All the switchgear and control surfaces are a testament to the high level of Italian craftsmanship, from the solidly mounted foot pegs to the high-quality plastic used for the turn-signal switch.
Despite its ‘Monster’ name and 803cc engine, this Ducati is a surprisingly beginner-friendly bike. The engine, while torquey, isn’t twitchy or too aggressive, and is usable in pretty much most daily situations. It puts out 73hp and 67Nm of torque—ample for highway use and more than enough for street duties. The desmodromic L-twin might not sound as loud as its bigger brethren do until you really rev it out, but that’s easily remedied by an aftermarket exhaust.
The six-speed transmission is well-geared and smooth-shifting, but finding neutral is next to impossible. It’s almost effortless to do so when the bike isn’t running, but because it’s so hard to find neutral with the engine on—a minute or two on average—I often found myself turning the engine off first before looking for neutral.
Just the sight of those Pirelli Diablo Rosso II tires on the Monster 797 give away the fact that this thing handles like a sport bike. Chucking it around corners feels natural because the grippy tires work with the stiff shocks to keep both ends firmly in contact with the ground.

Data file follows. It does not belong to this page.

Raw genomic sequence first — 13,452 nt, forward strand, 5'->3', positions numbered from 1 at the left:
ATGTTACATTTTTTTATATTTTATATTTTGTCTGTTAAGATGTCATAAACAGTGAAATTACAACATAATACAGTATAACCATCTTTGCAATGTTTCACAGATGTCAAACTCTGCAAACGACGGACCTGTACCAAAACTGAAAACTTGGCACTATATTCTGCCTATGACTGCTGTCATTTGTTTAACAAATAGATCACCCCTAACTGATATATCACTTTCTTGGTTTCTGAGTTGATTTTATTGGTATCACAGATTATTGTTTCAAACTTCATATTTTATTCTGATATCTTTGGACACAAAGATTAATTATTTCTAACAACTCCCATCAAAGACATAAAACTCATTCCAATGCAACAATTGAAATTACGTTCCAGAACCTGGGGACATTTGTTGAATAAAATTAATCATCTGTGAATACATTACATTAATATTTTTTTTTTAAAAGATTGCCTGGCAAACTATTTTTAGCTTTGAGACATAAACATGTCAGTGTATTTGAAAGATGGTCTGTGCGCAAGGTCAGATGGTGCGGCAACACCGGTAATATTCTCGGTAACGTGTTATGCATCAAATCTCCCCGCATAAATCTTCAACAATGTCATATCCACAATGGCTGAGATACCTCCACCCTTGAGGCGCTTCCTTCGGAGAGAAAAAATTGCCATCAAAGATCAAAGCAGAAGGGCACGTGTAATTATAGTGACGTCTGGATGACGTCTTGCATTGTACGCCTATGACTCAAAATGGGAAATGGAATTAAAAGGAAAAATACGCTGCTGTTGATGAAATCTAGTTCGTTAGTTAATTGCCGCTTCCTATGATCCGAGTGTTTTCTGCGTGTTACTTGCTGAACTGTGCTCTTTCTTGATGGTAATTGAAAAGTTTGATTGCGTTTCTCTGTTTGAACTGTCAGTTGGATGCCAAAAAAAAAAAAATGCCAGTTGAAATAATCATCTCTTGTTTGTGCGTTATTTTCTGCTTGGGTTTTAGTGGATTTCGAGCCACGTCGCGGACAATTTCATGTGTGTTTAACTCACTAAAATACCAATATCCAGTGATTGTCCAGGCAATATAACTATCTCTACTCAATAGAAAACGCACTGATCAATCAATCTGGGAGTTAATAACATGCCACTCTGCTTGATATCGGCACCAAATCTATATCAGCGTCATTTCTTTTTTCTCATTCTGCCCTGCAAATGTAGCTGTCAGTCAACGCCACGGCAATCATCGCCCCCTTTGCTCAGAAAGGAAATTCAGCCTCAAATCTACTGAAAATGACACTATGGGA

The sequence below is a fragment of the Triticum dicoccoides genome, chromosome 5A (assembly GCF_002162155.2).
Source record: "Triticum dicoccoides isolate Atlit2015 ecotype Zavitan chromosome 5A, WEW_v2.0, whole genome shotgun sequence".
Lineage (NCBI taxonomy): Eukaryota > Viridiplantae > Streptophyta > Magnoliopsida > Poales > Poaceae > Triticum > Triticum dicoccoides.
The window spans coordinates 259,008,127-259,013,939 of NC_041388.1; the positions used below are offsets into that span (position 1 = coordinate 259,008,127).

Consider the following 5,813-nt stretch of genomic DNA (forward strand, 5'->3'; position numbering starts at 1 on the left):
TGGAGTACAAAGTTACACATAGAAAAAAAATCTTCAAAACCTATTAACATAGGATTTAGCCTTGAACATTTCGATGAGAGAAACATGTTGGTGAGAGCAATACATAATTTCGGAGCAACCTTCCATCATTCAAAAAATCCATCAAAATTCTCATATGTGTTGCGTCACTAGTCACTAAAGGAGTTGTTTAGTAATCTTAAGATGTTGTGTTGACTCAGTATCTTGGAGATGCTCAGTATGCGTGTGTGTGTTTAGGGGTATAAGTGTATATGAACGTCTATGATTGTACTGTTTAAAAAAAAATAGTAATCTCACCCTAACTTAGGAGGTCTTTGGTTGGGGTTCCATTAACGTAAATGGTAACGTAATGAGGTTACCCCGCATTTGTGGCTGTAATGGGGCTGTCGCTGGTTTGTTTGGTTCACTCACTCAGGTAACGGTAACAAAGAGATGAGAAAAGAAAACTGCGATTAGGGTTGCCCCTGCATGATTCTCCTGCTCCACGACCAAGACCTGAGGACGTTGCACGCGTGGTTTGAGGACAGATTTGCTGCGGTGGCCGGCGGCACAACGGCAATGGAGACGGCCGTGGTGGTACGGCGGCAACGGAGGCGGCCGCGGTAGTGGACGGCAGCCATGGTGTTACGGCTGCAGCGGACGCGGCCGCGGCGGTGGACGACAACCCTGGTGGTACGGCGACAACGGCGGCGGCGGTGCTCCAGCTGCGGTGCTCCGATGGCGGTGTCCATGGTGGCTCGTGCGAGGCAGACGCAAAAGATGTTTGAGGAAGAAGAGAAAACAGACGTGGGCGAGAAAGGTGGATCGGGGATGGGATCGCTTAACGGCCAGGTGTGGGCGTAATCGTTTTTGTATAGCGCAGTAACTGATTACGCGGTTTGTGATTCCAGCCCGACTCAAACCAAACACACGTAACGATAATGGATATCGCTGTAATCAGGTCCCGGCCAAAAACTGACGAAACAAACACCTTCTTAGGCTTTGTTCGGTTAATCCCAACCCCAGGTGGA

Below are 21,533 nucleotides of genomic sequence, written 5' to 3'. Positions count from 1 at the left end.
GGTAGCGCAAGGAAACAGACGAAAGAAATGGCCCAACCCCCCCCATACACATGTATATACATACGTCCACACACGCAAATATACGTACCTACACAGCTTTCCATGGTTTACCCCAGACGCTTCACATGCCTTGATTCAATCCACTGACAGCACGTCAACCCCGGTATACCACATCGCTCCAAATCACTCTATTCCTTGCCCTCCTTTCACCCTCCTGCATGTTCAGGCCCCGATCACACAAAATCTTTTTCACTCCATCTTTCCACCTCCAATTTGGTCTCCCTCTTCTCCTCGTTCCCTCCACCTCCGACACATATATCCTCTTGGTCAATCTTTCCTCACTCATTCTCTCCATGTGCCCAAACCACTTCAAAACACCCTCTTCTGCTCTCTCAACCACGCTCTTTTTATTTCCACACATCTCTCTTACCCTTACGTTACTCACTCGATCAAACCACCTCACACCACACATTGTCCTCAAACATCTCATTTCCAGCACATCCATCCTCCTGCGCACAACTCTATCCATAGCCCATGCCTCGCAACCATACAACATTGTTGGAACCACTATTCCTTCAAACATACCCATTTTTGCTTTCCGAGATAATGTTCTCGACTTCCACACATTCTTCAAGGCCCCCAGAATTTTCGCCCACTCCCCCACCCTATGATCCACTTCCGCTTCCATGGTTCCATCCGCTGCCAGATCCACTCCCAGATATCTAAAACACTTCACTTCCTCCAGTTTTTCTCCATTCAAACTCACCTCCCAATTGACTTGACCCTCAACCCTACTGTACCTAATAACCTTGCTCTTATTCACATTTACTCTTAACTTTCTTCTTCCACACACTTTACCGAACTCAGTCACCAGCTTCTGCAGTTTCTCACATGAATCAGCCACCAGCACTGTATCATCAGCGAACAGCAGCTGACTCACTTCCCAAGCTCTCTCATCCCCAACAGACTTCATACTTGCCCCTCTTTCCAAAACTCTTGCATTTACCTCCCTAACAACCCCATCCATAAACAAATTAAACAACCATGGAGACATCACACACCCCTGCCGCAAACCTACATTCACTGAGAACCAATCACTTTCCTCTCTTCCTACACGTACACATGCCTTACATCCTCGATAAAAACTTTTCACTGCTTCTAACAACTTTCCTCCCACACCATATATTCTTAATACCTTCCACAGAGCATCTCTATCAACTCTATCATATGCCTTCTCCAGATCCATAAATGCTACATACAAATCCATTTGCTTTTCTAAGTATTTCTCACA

The Ducati’s agility both when tackling corners and running in between cars makes it an ideal ride out of the city and onto the mountain roads. The bike’s slim nature, along with the contoured portions of the tank for your thighs to grip, inspires more confidence as you ride, whether in or out of town.
Brakes are Brembo units front and rear, with the front calipers biting onto huge 320mm dual rotors. The rear end gets a single rotor measuring 245mm. ABS comes as standard, too.
The easy-to-read digital screen features niceties such as a trip computer, a shift indicator, and even an average-speed reading. Using the lever on the left-hand grip to switch through the menus is a breeze, and simple enough to let you keep your attention on the road.
As a safety feature, the Monster refuses to start with the side stand down, and lets you know if you haven’t folded it up. A kill switch is built into the side stand as well, making parking and turning the bike off a more fluid affair.
The Monster 797 comes very close to being the ideal naked sport bike, as it uses its nakedness to its advantage in order to deliver a raw and thrilling riding experience. This ‘baby’ of the range is far from being an entry-level ride—instead, it gives you the full Monster experience in a light and easy-to-handle package.
Getting to spend time with the Monster again after a year is something I’m thankful for. And while it isn’t as perfect as I remembered, I still end up missing it when I find myself on a nice riding road.
Engine: 803cc air-cooled DOHC L-twin
Power: 73hp @ 8,250rpm
Torque: 67Nm @ 5,750rpm
Transmission: 6-speed manual